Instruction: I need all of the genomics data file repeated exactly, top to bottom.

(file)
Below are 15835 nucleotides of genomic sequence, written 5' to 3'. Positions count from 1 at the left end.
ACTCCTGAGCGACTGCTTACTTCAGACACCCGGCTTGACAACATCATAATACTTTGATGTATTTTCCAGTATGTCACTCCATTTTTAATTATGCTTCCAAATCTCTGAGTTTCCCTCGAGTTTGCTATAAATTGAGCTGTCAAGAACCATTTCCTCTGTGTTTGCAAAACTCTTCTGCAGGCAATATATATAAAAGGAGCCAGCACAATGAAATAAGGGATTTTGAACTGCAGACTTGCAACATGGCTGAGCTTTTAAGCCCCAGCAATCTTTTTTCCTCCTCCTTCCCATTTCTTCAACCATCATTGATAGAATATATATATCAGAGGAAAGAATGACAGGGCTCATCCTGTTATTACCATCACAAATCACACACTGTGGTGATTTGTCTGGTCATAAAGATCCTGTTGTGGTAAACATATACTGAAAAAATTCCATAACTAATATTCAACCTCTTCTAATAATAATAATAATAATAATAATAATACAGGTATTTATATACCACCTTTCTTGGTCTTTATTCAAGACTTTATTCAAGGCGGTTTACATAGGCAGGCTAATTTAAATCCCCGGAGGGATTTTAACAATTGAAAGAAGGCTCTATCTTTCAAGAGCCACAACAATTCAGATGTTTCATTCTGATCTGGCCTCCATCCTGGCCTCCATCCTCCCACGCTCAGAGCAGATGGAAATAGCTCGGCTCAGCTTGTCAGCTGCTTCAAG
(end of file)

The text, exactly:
Below are 15835 nucleotides of genomic sequence, written 5' to 3'. Positions count from 1 at the left end.
ACTCCTGAGCGACTGCTTACTTCAGACACCCGGCTTGACAACATCATAATACTTTGATGTATTTTCCAGTATGTCACTCCATTTTTAATTATGCTTCCAAATCTCTGAGTTTCCCTCGAGTTTGCTATAAATTGAGCTGTCAAGAACCATTTCCTCTGTGTTTGCAAAACTCTTCTGCAGGCAATATATATAAAAGGAGCCAGCACAATGAAATAAGGGATTTTGAACTGCAGACTTGCAACATGGCTGAGCTTTTAAGCCCCAGCAATCTTTTTTCCTCCTCCTTCCCATTTCTTCAACCATCATTGATAGAATATATATATCAGAGGAAAGAATGACAGGGCTCATCCTGTTATTACCATCACAAATCACACACTGTGGTGATTTGTCTGGTCATAAAGATCCTGTTGTGGTAAACATATACTGAAAAAATTCCATAACTAATATTCAACCTCTTCTAATAATAATAATAATAATAATAATAATACAGGTATTTATATACCACCTTTCTTGGTCTTTATTCAAGACTTTATTCAAGGCGGTTTACATAGGCAGGCTAATTTAAATCCCCGGAGGGATTTTAACAATTGAAAGAAGGCTCTATCTTTCAAGAGCCACAACAATTCAGATGTTTCATTCTGATCTGGCCTCCATCCTGGCCTCCATCCTCCCACGCTCAGAGCAGATGGAAATAGCTCGGCTCAGCTTGTCAGCTGCTTCAAG